Does Music Help the Sick and the Elderly? (The Science Behind It)

Mike Lawson • • January 10, 2019

I believe it is very important for our students to use music to help the sick and the elderly. I am a firm believer in Music Therapy programs at universities.

Every year in Southern Illinois, I do a nursing home tour called “Operation Give Hope.” I am always amazed by the difference I see in the residents before I perform and after I perform. Besides just uplifting people’s spirits, there seems to be deeper effects that music has that might be explained by science. I decided to do some research to dig up some the justification that science gives for bringing music and/or participation to the elderly and sick.

Here are some great reasons to encourage your students to set course on this very challenging yet rewarding journey of music therapy.

1) Playing music reduces stress and reverses the impact that stress has on the body. “It has a unique link to your emotions, so it can be an extremely effective stress management tool. Listening to music can have a tremendously relaxing effect on our minds and bodies.” (

2) Music affects mental health and awakens parts of the brain that have been dormant or affected by disease. It can also improve psychological wellbeing and alertness. “Advanced Alzheimer patients lose their ability to have interactive conversations with others and eventually stop speaking completely. But music therapy has been very successful at getting through to patients where nothing else has.” (

3) Music sharpens the senses such as hearing, vision, and communication that can deteriorate in old age. “As people get older, for example, we know their reaction times get slower. So, if we know that playing a musical instrument increases reaction times, then maybe playing a musical instrument will be helpful for them.” (Simon Landry, University of Montreal)

4) Music relaxes the heart rate and lowers blood pressure. In scientific studies, it has been shown that music positively effects vital signs of not just the elderly, but all people. Classical music tends to have the most positive effect out of all genres. “Music can reduce blood pressure, depending on the tempo. A new study reported in Heart, a British Medical Journal publication, has shown that listening to fast music increases blood pressure, whereas listening to slower music has the opposite effect.” (

5) Music helps create social networks and platforms for communication with the elderly. As people get older, they tend to be less socially interactive. Music provides a way and a reason for the elderly to bond and spend time with each other. When I perform my nursing home tour, it is so positive to see them interacting with each other and enhancing the sense of community. “The arts also contribute to communicating, building sense of identity, preserving or restoring social capital, and strengthening social networks in communities.” (National Endowment for the Arts)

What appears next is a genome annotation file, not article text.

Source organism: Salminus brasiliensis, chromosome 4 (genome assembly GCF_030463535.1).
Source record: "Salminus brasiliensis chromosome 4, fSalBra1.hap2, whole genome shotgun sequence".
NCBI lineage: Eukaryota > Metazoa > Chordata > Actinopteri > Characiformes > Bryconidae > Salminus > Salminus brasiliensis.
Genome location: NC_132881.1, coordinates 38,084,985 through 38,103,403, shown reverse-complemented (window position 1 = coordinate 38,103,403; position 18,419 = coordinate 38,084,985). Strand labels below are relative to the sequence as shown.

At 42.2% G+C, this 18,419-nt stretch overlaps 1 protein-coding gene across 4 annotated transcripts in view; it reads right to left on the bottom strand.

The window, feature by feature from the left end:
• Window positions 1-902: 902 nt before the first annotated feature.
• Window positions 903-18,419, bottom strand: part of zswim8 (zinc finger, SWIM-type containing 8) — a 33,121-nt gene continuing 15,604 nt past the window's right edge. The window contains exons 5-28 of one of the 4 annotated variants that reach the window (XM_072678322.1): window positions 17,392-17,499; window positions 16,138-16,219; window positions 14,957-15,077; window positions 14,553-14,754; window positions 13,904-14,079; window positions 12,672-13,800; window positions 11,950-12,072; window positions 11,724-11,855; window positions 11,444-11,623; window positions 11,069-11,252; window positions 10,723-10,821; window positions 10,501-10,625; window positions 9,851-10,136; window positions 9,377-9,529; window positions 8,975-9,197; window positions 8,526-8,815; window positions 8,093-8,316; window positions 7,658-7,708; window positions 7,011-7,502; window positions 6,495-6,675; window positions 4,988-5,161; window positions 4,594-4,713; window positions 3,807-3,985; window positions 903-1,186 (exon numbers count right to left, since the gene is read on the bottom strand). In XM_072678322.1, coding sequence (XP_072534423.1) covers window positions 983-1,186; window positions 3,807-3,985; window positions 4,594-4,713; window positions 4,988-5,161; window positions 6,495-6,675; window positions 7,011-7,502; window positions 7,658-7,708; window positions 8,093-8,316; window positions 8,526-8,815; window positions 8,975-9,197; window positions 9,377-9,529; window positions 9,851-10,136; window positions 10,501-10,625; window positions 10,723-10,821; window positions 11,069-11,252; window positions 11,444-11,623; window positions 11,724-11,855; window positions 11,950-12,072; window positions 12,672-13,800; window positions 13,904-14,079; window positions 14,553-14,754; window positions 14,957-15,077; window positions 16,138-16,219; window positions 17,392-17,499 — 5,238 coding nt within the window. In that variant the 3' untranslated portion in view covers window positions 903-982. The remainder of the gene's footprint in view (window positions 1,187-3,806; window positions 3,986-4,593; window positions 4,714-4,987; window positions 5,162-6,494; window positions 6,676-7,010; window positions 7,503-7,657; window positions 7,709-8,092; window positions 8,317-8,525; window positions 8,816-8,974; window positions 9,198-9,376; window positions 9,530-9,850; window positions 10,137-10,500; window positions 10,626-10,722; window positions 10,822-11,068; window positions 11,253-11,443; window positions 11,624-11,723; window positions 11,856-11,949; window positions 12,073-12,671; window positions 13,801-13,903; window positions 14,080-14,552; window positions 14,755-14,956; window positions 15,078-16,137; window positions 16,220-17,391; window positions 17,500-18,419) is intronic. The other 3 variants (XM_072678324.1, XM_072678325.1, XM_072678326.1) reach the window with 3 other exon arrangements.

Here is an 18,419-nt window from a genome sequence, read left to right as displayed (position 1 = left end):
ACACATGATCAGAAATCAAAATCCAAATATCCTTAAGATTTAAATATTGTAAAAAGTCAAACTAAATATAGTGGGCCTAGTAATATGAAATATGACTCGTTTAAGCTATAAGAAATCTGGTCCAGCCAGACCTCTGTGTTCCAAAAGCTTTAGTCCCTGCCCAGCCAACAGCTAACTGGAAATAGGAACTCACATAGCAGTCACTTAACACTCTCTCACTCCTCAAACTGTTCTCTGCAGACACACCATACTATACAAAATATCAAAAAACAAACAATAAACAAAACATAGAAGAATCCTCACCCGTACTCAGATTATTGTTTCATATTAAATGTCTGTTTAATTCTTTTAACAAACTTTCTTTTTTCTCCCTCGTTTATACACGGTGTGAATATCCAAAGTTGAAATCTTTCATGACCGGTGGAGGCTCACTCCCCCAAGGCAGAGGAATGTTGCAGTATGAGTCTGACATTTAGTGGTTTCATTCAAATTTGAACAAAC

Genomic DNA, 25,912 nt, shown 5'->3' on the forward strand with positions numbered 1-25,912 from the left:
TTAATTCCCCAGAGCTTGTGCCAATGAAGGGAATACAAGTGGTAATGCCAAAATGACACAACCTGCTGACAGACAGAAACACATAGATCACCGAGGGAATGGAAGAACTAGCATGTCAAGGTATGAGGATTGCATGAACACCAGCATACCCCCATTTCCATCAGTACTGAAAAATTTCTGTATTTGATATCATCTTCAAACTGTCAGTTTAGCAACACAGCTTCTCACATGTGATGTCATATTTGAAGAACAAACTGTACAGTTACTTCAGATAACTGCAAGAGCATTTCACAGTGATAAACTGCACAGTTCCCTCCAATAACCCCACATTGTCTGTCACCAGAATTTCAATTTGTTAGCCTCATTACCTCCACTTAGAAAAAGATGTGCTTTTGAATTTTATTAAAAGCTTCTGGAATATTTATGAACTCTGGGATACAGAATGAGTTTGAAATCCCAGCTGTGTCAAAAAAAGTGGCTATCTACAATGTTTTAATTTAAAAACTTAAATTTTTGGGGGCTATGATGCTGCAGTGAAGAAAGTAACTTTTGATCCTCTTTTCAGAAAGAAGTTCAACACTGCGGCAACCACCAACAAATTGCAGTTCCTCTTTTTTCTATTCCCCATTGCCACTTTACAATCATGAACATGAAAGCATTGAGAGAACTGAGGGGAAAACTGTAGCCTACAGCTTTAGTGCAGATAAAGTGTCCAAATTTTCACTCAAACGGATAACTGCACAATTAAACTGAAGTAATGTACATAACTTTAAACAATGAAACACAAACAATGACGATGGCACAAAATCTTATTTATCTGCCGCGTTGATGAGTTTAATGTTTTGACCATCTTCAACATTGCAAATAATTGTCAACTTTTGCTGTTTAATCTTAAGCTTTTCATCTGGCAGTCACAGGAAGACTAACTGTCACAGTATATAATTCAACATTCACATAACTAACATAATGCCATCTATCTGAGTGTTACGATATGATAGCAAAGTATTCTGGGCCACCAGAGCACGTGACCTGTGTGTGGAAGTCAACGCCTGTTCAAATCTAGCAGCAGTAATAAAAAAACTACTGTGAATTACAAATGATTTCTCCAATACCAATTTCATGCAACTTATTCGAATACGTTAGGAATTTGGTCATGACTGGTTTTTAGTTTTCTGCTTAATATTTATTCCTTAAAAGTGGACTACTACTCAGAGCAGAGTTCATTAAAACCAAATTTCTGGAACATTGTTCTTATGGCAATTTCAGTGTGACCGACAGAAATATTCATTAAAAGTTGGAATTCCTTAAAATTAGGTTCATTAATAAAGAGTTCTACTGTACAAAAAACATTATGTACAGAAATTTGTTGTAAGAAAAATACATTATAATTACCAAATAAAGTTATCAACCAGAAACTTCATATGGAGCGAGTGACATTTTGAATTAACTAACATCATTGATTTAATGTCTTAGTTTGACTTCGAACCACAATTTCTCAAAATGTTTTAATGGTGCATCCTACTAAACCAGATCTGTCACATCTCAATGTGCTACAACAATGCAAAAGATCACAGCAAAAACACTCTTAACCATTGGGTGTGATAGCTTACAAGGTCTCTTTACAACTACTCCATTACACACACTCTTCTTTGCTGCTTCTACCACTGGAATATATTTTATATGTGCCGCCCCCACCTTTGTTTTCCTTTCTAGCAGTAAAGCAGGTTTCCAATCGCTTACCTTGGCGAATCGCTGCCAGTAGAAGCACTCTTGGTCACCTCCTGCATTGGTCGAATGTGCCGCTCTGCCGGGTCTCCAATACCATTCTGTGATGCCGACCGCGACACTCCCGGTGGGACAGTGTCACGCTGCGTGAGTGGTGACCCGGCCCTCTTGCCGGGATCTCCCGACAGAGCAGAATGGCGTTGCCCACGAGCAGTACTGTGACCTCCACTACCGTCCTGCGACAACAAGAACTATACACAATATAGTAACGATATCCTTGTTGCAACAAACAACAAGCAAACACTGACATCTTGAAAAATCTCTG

6) Music counteracts the effects of aging and releases positive endorphins. “When we satisfy our desire to eat, sleep, or reproduce, our brain releases dopamine-the ‘feel good’ neurochemical involved when we experience pleasure and reward. Turns out this same chemical is released when listening to music.” (

7) Music keeps your ears young and helps improve hearing. “Researchers in Toronto are beginning to investigate potential connections between musical understanding and the ways in which our brain distinguishes sound.” (

8) Music helps reduce anger. There is no better way to vent frustrations than either listening to or playing music. It is a wonderful outlet for negative energy. “Music has been shown to have many positive effects on a person’s well-being. Neuroscientists have found that, by stimulating hits of dopamine, music can actually heighten positive emotion in the reward centers of a person’s brain.” (

9) Music reduces depression. “Music can lift us out of depression or move us to tears-it is a remedy, a tonic, orange juice for the ear. But for many of my neurological patients, music is even more-it can provide access, even when no medication can, to movement, to speech, to life. For them, music is not a luxury, but a necessity.” (Oliver Sacks).

10) Music helps Parkinson’s patients move more steadily. “The music therapist explores various rhythmic patterns or musical styles with the patient to establish which patterns will help with walking, balance, and movement in general.” (American Parkinson Disease Association).

11) Music helps cancer patients. “Cancer subjects who participated in a clinical trial using Health Rhythms protocol showed an increase in natural killer cell activity and an enhanced immune system. While this does not indicate a cure for cancer, such results may be of benefit for those facing this disease.” (Bittman, Berk, Felten, Westengard, Simonton, Pappas, Ninehouser, 2001, Alternative Therapies, vol. 7, no.1)

Encourage your students to use music not just for entertainment, but to help heal people and make a positive difference in society. I had written a recent article about Scott Stewart, the former director of the Madison Scouts Drum and Bugle Corps and DCI Hall of Famer. Scott also has a quote regarding this topic when he took our group to perform at a nursing home.

He said, “Most of the time you perform for people who want to hear you play. Today, you are performing for people who need to hear you play.”

In 2016, The Huffington Post called Kevin Lucas “the most talented percussionist since Lionel Hampton, Ginger Baker, and Tito Puente.” He has been nominated for 38 music industry awards for his Echoes in the Sand album, and he won the 2016 American Songwriting Awards. Lucas performed with the Madison Scouts Drum and Bugle Corps from 1992-1994, and won the DCI Midwest Individuals in 1994 for keyboard percussion.


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